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4:53 PM | Improved interface for a quantum internet
Quantum computers are no longer just a theoretical concept. In recent years, researchers have assembled and successfully tested the building blocks for a future quantum computer in the laboratory. More than a dozen candidate technologies are currently being studied; of these, ion traps are arguably the most advanced. Subject:  Technology
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3:22 AM | Language translation is about to become easier than ever
Google’s new updates to its translation app is the latest in efforts to make sci-fi translators a reality. Whether it’s the “universal translator” of Star Trek fame or the weird but effective Babel fish from Hitchhiker’s Guide to the Galaxy, devices (and animals) for overcoming the language barrier have long been loved in science fiction. Today, the reality might be closer than ever. Subject:  Computer Science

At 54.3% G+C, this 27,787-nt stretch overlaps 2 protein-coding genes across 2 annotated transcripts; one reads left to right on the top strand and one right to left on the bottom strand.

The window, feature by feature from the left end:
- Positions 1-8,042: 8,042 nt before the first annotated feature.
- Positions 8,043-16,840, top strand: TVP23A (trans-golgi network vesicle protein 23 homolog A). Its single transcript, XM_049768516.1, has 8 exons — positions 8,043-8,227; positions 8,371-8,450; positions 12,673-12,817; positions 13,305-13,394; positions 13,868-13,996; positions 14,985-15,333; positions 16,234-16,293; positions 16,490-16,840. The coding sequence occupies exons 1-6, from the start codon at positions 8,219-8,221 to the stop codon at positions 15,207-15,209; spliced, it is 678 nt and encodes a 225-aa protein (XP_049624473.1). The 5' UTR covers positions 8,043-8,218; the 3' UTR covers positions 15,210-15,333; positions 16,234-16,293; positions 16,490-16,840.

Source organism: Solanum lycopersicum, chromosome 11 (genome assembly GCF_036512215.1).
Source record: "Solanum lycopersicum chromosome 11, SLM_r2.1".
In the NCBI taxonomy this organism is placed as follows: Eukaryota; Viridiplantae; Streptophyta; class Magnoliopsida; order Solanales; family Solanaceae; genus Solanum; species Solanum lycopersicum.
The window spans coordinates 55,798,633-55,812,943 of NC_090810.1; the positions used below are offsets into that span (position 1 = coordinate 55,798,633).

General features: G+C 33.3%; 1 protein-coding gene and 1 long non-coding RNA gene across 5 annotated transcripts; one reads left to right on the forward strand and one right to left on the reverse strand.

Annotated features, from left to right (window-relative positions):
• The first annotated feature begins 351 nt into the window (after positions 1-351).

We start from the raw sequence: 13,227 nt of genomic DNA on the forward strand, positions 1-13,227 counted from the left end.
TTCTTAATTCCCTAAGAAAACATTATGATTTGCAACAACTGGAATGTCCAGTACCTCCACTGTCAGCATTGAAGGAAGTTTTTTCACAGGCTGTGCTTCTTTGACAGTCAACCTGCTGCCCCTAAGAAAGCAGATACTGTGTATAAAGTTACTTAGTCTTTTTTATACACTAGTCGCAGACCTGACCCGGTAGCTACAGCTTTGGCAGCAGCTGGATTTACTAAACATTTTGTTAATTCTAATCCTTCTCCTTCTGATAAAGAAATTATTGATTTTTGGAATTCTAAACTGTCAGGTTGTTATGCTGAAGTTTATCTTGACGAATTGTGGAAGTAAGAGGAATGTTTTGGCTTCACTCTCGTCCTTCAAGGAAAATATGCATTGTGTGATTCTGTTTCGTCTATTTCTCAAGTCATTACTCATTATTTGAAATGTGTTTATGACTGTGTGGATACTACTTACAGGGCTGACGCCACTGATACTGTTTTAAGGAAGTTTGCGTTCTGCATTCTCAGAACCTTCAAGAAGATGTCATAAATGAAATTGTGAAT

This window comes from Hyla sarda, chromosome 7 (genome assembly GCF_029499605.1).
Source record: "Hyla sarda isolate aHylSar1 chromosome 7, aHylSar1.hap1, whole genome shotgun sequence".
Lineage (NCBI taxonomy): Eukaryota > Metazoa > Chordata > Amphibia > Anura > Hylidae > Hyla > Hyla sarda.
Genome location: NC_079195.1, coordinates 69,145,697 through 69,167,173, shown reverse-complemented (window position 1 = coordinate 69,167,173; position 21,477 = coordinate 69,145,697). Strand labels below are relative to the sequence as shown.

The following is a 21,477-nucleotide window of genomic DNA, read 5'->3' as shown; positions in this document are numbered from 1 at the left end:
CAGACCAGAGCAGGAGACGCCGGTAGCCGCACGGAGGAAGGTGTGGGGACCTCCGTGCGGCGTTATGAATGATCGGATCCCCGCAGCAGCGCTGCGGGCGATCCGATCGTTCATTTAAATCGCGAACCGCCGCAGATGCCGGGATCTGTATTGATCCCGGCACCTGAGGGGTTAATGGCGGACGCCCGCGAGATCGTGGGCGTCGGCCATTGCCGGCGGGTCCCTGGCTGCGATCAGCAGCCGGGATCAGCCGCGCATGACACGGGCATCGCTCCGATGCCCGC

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3:14 AM | Sweet potato leaves are a good source of vitamins
Sweetpotato is known to be a good source of ascorbic acid (vitamin C) and certain B vitamins that are considered essential to human health. Besides the commonly consumed root of the plant, certain tissues in sweetpotato are also edible and high in nutritional value. Subject:  Health & Medicine
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2:56 AM | Simple trick boosts child fruit & vegetable consumption by 54 percent
Because of a federal rule, kids throw away millions of dollars of fruits and vegetables every single day at school. But a new study shows a simple, no-cost trick that should leave federal policy makers saying, “Why didn’t I think of that?” When recess takes place before kids sit down to eat – instead of after - fruit and vegetable consumption increases by 54%. Subject:  Health & Medicine

January 14, 2015

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2:44 PM | Toward using graphene in electronic applications
Few materials have received as much attention from the scientific world or have raised so many hopes with a view to their potential deployment in new applications as graphene has. Subject:  Technology